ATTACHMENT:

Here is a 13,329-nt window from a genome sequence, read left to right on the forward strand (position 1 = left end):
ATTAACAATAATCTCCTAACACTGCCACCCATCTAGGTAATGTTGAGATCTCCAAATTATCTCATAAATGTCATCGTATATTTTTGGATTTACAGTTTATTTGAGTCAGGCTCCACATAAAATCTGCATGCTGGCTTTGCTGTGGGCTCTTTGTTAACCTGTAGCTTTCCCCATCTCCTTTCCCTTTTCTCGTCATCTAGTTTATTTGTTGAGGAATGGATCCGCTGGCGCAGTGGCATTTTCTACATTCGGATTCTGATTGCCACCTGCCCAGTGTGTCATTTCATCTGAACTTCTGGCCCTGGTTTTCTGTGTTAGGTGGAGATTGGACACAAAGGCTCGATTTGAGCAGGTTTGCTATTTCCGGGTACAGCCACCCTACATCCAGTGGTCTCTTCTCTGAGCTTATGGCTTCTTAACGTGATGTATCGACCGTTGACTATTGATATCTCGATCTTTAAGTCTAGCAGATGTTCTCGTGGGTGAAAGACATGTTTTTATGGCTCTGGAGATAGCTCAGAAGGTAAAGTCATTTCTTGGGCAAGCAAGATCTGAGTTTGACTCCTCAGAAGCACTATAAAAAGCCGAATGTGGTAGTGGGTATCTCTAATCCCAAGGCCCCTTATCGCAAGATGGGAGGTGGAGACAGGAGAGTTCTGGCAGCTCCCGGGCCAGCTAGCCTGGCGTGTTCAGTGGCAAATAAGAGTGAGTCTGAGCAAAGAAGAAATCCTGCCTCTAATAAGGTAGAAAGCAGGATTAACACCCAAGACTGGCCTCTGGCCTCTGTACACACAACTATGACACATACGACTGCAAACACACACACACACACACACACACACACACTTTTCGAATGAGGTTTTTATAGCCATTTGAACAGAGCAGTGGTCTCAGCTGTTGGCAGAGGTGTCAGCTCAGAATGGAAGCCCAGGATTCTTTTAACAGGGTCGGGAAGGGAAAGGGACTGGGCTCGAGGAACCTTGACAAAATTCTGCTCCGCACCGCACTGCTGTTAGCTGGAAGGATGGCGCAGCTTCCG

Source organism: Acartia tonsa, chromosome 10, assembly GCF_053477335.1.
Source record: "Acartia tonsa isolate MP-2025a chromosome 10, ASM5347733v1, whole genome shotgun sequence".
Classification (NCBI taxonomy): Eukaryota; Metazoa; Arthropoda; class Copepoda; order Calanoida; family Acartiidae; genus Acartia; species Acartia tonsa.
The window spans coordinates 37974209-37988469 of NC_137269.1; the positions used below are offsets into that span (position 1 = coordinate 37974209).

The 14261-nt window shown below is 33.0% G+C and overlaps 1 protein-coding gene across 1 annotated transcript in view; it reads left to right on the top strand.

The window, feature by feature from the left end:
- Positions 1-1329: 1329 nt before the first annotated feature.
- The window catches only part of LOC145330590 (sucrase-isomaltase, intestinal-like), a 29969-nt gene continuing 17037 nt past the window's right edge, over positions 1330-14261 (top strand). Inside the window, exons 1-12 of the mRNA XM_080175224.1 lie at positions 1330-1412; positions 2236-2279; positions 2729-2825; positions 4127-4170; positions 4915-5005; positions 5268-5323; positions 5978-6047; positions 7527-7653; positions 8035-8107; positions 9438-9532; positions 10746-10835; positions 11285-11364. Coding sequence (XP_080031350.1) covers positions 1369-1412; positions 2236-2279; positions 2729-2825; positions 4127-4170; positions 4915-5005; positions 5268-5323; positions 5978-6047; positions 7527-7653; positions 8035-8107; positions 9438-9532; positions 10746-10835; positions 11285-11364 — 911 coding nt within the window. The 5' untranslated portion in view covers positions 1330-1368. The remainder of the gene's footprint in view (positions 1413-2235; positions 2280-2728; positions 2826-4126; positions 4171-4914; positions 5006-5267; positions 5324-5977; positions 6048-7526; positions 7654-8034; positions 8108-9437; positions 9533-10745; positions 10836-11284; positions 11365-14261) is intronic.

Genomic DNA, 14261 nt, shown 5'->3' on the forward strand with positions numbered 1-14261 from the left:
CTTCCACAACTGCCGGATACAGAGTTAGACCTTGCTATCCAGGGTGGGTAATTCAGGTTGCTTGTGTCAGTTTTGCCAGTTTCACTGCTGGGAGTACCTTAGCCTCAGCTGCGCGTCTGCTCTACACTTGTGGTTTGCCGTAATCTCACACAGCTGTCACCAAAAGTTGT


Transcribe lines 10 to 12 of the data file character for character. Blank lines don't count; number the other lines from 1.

- The window catches only part of LOC145330590 (sucrase-isomaltase, intestinal-like), a 29969-nt gene continuing 17037 nt past the window's right edge, over positions 1330-14261 (top strand). Inside the window, exons 1-12 of the mRNA XM_080175224.1 lie at positions 1330-1412; positions 2236-2279; positions 2729-2825; positions 4127-4170; positions 4915-5005; positions 5268-5323; positions 5978-6047; positions 7527-7653; positions 8035-8107; positions 9438-9532; positions 10746-10835; positions 11285-11364. Coding sequence (XP_080031350.1) covers positions 1369-1412; positions 2236-2279; positions 2729-2825; positions 4127-4170; positions 4915-5005; positions 5268-5323; positions 5978-6047; positions 7527-7653; positions 8035-8107; positions 9438-9532; positions 10746-10835; positions 11285-11364 — 911 coding nt within the window. The 5' untranslated portion in view covers positions 1330-1368. The remainder of the gene's footprint in view (positions 1413-2235; positions 2280-2728; positions 2826-4126; positions 4171-4914; positions 5006-5267; positions 5324-5977; positions 6048-7526; positions 7654-8034; positions 8108-9437; positions 9533-10745; positions 10836-11284; positions 11365-14261) is intronic.

Genomic DNA, 14261 nt, shown 5'->3' on the forward strand with positions numbered 1-14261 from the left:
CTTCCACAACTGCCGGATACAGAGTTAGACCTTGCTATCCAGGGTGGGTAATTCAGGTTGCTTGTGTCAGTTTTGCCAGTTTCACTGCTGGGAGTACCTTAGCCTCAGCTGCGCGTCTGCTCTACACTTGTGGTTTGCCGTAATCTCACACAGCTGTCACCAAAAGTTGT